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Baleen whales probably have well-developed hearing, which is valuable in the poorly lit ocean, where vision is less helpful.
A whale's ears are adapted for hearing underwater, not in air.
The middle and inner ears of cetaceans follow a basic mammalian ear structure.
A baleen whale has a small external ear opening on each side of the head. Each ear opening leads to a narrow auditory canal that is completely plugged by a waxy substance.
Both bone and soft tissue are probably important in conducting sound to the ears.
The anatomy of the baleen whale ear is somewhat typical of an ear adapted to hear low-frequency sounds.
The lens of a marine mammal's eye is stronger than that of a land mammal.
In the eye of a land mammal, the cornea focuses light rays toward the lens, which further focuses the light rays onto the retina. Underwater, the cornea isn't able to adequately focus waves into the lens because the refractive index of water is similar to that of the interior of the eye.
The eye of a marine mammal compensates for this lack of refraction at the cornea interface by having a much stronger, spherical lens. It is more similar to the lens of a fish’s eye than the lens of a land mammal's eye.
In air, a marine mammal's eye compensates for the added refraction at the air-cornea interface. At least in bright light, constricting the pupil helps, but it doesn't fully explain how a whale achieves visual acuity in air. Research is ongoing.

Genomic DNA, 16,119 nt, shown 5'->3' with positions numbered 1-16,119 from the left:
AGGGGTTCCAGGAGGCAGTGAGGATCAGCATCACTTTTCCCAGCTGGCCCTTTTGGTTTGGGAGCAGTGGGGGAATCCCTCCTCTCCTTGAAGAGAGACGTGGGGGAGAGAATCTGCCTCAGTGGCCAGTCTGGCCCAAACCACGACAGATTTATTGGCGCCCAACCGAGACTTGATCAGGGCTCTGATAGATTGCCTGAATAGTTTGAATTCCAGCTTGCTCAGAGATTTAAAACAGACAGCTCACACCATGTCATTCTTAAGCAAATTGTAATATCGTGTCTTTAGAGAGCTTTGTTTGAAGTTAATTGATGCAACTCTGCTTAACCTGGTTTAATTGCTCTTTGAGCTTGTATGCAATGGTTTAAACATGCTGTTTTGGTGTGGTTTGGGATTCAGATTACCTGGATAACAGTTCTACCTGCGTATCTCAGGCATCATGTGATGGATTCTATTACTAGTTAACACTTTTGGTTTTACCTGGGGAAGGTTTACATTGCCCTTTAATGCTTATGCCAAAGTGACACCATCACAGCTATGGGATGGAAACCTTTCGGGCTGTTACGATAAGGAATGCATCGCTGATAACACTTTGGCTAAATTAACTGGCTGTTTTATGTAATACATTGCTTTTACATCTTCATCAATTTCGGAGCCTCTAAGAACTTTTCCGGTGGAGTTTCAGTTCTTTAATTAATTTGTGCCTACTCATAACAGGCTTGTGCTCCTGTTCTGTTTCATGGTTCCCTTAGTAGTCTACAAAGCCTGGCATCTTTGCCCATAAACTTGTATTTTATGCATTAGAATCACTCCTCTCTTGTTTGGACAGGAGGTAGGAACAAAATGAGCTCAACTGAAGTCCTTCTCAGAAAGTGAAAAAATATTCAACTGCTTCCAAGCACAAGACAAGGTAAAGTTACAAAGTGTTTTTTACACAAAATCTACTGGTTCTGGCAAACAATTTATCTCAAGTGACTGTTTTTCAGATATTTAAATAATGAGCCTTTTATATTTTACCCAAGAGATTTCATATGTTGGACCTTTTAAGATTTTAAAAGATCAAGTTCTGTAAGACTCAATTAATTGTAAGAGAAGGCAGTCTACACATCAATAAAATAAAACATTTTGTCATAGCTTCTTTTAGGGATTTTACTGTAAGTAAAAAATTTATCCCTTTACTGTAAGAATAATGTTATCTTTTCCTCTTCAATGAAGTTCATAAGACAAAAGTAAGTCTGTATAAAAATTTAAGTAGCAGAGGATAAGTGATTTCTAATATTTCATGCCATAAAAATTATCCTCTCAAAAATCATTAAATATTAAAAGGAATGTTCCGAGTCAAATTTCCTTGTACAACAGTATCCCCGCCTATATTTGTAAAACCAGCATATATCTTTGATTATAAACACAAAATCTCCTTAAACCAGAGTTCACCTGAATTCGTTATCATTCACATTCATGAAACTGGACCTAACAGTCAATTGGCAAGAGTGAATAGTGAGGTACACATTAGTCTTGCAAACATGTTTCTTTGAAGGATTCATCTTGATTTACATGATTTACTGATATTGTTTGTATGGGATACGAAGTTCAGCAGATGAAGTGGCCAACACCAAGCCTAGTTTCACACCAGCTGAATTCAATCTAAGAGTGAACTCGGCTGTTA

The retina of a baleen whale's eyes contains mostly "rod cells", which are sensitive to low intensity light. "Cone cells", which distinguish between different colors and are most sensitive to bright light, are less abundant.
The tapetum lucidum is a reflective layer behind the retina. It reflects light back through the retina a second time, making the most of available light under low light conditions.
A whale's eyes are constantly bathed in water. There are no tear ducts, but glands at the outer cornea and eyelids secrete an oily substance that lubricates and cleans the eyes.
The tactile sense has not been well studied in baleen whales, and the sensitivity of their skin is largely unknown.
Gray whales in certain breeding lagoons in Baja California, Mexico seem to seek out people and solicit interaction including touch. So far we do not have an accurate interpretation of this behavior.
The sense of taste has not been well studied in baleen whales, and whether they have any sort of taste reception is unknown.
Olfactory nerves and bulbs are present in baleen whales during the fetal stage, but they are greatly reduced in the adult brain. The sense of smell has not been well studied in baleen whales, and whether they have any sort of ability to smell is unknown.